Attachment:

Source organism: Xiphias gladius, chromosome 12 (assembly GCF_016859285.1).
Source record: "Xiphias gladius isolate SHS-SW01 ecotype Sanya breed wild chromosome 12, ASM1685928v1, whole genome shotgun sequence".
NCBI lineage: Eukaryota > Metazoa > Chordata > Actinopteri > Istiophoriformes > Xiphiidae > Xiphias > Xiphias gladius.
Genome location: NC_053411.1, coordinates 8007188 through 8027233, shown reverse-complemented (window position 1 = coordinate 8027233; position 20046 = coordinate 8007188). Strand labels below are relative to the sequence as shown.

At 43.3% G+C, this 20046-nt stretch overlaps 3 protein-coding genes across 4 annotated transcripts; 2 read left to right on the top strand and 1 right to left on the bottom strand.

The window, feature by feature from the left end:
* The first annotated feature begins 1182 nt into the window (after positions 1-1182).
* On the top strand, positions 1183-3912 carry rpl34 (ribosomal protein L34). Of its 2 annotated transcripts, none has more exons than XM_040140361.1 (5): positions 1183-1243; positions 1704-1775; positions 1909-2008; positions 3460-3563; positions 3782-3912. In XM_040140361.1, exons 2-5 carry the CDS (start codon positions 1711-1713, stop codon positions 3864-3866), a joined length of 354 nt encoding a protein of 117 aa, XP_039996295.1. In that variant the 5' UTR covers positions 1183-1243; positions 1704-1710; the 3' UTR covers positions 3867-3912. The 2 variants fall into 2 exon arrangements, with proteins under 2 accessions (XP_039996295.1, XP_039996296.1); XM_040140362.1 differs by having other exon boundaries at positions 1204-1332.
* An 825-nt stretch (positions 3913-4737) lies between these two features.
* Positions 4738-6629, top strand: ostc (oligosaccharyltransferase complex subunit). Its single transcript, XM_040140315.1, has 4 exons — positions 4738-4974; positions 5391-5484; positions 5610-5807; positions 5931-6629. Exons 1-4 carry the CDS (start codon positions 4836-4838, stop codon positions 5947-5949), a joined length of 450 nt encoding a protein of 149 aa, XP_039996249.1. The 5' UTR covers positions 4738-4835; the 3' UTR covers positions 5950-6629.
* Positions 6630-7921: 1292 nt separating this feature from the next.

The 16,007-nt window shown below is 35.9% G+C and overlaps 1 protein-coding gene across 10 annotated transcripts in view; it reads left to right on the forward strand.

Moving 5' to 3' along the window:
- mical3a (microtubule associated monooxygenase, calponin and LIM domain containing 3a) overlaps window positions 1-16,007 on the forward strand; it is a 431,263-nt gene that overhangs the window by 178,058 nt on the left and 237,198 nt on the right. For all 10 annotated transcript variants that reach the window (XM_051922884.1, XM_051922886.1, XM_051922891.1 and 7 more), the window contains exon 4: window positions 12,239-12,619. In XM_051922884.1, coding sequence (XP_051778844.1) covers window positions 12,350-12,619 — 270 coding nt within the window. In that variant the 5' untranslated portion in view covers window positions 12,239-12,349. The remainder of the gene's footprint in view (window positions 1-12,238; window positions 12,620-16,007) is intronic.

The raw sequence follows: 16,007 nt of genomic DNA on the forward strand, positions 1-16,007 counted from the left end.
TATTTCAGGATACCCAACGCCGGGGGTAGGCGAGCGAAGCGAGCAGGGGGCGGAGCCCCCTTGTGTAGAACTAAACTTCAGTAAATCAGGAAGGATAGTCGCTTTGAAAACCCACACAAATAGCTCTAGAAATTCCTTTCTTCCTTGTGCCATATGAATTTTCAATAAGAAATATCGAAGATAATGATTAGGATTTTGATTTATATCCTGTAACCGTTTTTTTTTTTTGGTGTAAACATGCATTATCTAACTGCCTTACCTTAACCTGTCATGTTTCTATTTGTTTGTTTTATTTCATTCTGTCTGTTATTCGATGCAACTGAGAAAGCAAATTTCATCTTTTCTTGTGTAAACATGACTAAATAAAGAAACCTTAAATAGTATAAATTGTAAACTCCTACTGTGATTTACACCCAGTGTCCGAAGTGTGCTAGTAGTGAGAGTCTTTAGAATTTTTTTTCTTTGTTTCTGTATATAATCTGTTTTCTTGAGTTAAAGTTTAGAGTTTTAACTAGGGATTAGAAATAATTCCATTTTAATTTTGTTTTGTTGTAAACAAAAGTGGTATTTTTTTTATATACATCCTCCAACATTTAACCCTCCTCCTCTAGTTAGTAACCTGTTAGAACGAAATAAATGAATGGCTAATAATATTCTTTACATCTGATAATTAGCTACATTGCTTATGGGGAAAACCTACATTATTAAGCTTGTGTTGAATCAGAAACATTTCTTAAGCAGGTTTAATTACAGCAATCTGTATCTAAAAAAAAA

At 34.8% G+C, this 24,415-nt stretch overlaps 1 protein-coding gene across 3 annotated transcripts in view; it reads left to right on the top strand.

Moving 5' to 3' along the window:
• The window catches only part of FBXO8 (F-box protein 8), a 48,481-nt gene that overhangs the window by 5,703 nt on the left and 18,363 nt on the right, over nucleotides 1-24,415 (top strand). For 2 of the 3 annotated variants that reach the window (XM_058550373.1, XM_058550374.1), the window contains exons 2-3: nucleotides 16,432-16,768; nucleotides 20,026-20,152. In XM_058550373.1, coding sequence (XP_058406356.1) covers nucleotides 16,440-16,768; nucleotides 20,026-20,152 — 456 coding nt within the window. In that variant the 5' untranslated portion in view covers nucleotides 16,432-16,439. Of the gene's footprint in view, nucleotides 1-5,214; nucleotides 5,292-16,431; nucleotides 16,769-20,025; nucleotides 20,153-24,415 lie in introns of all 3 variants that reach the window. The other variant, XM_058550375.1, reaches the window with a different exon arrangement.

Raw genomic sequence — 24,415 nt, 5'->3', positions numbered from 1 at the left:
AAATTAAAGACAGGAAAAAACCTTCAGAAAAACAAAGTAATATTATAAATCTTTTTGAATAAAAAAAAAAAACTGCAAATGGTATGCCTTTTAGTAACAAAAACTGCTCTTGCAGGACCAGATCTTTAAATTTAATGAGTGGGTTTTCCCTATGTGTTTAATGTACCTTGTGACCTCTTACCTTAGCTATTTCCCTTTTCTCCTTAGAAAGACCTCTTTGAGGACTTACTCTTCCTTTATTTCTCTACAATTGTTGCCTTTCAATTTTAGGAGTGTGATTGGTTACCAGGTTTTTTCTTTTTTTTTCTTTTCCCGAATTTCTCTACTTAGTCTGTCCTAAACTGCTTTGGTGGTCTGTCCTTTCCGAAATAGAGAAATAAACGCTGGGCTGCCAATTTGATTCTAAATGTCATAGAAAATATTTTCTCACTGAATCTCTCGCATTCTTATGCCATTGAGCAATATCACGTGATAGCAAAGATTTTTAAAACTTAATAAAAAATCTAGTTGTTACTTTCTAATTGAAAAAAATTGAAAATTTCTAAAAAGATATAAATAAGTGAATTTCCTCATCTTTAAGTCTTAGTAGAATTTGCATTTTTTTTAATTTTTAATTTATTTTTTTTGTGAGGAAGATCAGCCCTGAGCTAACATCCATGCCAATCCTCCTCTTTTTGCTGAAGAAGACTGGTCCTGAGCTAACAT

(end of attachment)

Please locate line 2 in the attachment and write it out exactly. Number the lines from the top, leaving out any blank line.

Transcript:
Source record: "Xiphias gladius isolate SHS-SW01 ecotype Sanya breed wild chromosome 12, ASM1685928v1, whole genome shotgun sequence".